Football prodigy Jacob has had trials at four clubs - and he’s just nine-years-old

Jacob Hatfield-Goodall from Liversedge hopes to turn his passion into a career.

Jacob Hatfield-Goodall from Liversedge hopes to turn his passion into a career.

  • The FA will invest £260 million in grass roots football during the next four years
  • On the opening weekend of the 2015/16 Premier League season, 73 of the 220 players – 33 per cent – who started the games were English
  • The FA wants to increase the number of top level English players to 45 per cent by 2022
  • Currently there are 12,500 children are in the English academy system but only 0.5 per cent of under 9s at top clubs are likely to make it to the first team
  • Top flight clubs like Liverpool FC have around 200 players in its academy from under 9s to under 21s
0
Have your say

Football prodigy Jacob Hatfield-Goodall is living every schoolboy’s dream.

The talented nine-year-old goalkeeper was signed by Sheffield Wednesday after impressing scouts with his skills.

But in a competitive industry where thousands of children are called and only a few are chosen, Jacob knows the road to becoming a professional footballer is a tough one.

Jacob was first scouted at the age of five. He has now been on the books at four different clubs in as many years, including Manchester City, Huddersfield Town and Blackburn Rovers.

His dad, Darren Goodall, said seeing his eldest son sign for Sheffield Wednesday made him immensely proud but admitted grass roots football is not always the bed of roses it can be made out to be.

Mr Goodall, of Liversedge, said: “It is dog eat dog. If one player shows a great deal of promise then the scouts are straight on to the parents. They are like vultures.

Jacob Hatfield-Goodall

Jacob Hatfield-Goodall

“Then there are the hours and hours and miles and miles you have to put in. But you do it because your child lives and breathes the sport and you want to see them do well.”

Jacob first began playing for Norristhorpe Juniors at the age of four and was coached by his dad.

Jacob and his younger brother Jude, who now trains at Barnsley FC’s academy, grabbed the attention of a scout at Manchester City and were invited to a satellite academy at Whitcliffe Mount Sports Centre in Cleckheaton.

Mr Goodall said: “Lots of Premiership teams go trawling across the country as they have lots of money to spend.

If one player shows a great deal of promise then the scouts are straight on to the parents. They are like vultures.

“They get as many children in as they can and maybe will just find one who is good enough.”

After a short spell at the academy, the brothers left to train at their beloved Huddersfield Town in 2012.

Jacob was delighted to join the club he supports and quickly gained a reputation as a promising goalkeeper.

Mr Goodall said: “One night we threw a tennis ball 60 or 70 times between us and he did not drop it once. I told him he had good hand and eye coordination and he should give goalkeeping a go.

“Jacob was never as fast as players in outfield positions but had good feet, which is key for goalkeepers these days.

“I used to be a goalkeeper and was in the goalkeeper’s union so I could see he was talented.”

After a match between Norristhorpe and Elland in 2013, a scout from Blackburn Rovers offered Jacob the chance to train with the Lancashire club.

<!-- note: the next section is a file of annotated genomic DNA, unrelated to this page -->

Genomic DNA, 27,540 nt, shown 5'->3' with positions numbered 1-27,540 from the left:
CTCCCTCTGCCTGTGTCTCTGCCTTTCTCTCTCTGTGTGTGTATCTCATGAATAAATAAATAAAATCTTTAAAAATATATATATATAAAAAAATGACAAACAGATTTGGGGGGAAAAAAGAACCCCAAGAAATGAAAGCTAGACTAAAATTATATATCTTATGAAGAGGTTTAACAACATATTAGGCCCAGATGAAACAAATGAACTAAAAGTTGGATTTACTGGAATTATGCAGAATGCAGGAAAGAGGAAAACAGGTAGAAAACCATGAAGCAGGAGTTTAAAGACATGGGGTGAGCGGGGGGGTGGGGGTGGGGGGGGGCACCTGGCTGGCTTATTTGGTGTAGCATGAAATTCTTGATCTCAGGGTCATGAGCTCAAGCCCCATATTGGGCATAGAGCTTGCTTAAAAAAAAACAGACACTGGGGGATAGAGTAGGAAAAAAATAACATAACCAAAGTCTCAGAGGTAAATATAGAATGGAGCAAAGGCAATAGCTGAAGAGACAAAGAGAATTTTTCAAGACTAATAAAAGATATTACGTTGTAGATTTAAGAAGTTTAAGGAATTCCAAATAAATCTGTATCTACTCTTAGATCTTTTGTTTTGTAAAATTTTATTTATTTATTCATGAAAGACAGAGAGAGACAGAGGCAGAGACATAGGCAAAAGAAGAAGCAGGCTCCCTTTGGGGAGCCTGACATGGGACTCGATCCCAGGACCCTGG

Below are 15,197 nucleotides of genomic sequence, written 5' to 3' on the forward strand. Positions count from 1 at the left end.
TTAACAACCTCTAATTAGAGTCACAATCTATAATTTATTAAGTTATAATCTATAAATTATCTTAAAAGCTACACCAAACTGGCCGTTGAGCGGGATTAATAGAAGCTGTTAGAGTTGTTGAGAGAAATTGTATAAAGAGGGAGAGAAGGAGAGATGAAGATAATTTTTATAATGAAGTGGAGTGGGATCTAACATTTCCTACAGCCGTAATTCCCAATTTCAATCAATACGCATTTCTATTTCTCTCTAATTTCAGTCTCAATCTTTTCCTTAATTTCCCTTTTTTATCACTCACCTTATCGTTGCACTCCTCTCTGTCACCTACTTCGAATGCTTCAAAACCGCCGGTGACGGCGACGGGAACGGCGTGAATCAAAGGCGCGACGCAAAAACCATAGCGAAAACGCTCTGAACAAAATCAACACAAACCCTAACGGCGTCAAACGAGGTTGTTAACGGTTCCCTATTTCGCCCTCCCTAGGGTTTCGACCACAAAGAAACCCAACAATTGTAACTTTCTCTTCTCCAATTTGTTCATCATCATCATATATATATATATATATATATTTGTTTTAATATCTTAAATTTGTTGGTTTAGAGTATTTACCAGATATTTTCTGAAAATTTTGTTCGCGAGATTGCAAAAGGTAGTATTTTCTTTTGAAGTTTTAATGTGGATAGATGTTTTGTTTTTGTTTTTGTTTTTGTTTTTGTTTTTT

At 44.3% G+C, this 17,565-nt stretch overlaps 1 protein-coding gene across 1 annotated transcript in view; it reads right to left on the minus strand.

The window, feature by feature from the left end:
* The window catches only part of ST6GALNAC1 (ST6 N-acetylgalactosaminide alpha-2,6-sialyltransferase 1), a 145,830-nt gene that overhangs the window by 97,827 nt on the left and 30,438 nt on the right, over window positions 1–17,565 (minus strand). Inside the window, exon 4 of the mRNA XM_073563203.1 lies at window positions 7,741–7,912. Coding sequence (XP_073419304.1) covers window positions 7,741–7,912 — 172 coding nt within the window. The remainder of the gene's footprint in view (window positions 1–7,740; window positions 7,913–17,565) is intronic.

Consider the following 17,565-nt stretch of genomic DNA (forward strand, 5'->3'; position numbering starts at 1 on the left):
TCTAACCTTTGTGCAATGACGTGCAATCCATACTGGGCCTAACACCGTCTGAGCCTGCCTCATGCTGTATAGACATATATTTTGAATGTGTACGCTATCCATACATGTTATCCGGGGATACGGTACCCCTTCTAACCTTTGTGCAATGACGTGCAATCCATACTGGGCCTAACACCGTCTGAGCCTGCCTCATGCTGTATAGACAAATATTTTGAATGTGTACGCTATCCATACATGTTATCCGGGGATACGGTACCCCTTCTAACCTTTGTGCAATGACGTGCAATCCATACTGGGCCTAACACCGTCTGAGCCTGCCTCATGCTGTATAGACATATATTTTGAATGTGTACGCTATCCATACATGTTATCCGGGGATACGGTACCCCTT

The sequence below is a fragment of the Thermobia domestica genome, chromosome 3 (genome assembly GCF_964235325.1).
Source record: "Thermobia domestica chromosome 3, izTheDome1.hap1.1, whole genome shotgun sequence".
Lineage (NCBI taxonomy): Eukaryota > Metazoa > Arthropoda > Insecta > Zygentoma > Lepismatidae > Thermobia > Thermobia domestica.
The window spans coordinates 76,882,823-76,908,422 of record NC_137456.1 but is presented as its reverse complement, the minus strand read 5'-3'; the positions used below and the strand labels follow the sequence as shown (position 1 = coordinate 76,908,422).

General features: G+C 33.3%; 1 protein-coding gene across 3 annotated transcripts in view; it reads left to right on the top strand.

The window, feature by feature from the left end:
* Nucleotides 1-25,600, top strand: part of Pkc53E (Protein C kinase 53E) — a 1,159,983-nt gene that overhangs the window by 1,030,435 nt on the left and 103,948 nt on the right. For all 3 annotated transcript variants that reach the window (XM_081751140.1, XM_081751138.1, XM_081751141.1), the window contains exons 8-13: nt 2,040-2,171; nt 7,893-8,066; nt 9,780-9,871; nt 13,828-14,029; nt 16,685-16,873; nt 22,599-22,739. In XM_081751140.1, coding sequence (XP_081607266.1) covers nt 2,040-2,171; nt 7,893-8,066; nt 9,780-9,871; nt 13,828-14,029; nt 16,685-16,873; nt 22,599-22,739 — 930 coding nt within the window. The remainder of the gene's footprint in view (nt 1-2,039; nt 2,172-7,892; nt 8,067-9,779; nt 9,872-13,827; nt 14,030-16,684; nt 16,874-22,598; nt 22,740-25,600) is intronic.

Mr Goodall said: “Goalkeepers are a rare commodity at that age. Academies struggle for goalkeepers big time and they invited Jacob to train at the club.

“He would train one night with Huddersfield and one night with Blackburn. You can train with who you want at that age.”

Jacob completed a 12 week trial and he was offered a pre-contract at Blackburn.

The youngster played for the club for the next 12 months but the two-hour round trip started to take a toll on the family.

Jacob then decided he wanted to play for a club closer to home.

Mr Goodall said: “It came down to logistics. Blackburn were fantastic with us and we have maintained a great relationship but it became a bit too much for us.

“You do not get financial support from the clubs and the costs of travelling comes out your own pocket. Jacob wanted to look elsewhere.”

In May 2014 Jacob played in a tournament in Ossett. Scouts from some of the country’s biggest clubs travelled to the tournament to see a sought-after player dubbed the “junior Lionel Messi”.

Mr Goodall said: “It was flooded with scouts from the likes of Man City and Man Utd. All the top teams were there because they had heard about another young lad who is amazing.

“Fortunately Jacob’s team played in same group and he played really well. Afterwards I was approached by four scouts from Man City, Barnsley, Huddersfield Town and Sheffield Wednesday.”

Jacob handed in his notice at Blackburn and had trials at both Manchester City and Sheffield Wednesday. He was then offered his first 12 month contract to play for Sheffield Wednesday in May 2015.

Jacob trains three times a week and plays for the club’s under 9s side on a Sunday. He is trained by England women’s goalkeeper Leanne Hall.

Mr Goodall said: “Jacob is coming to the end of his first full season and will hopefully be offered another 12 month contract to stay at club.

“I am very proud of him because he never moans. He travels all over the country and trains really hard when he gets there.

“It has been a whirlwind couple of years but he is happy at Wednesday, which is the most important thing for us.”

Around 12,500 children are in the English academy system but only 0.5 per cent of under 9s at top clubs are likely to make it to the first team.

Mr Goodall said: “We have told Jacob to think ahead and understand that even though it is his dream, they could pull rug from under him at anytime.

“Some parents think when their children are called up they have made it but it isn’t like that. We want Jacob to enjoy his football and hope he stays at Wednesday.”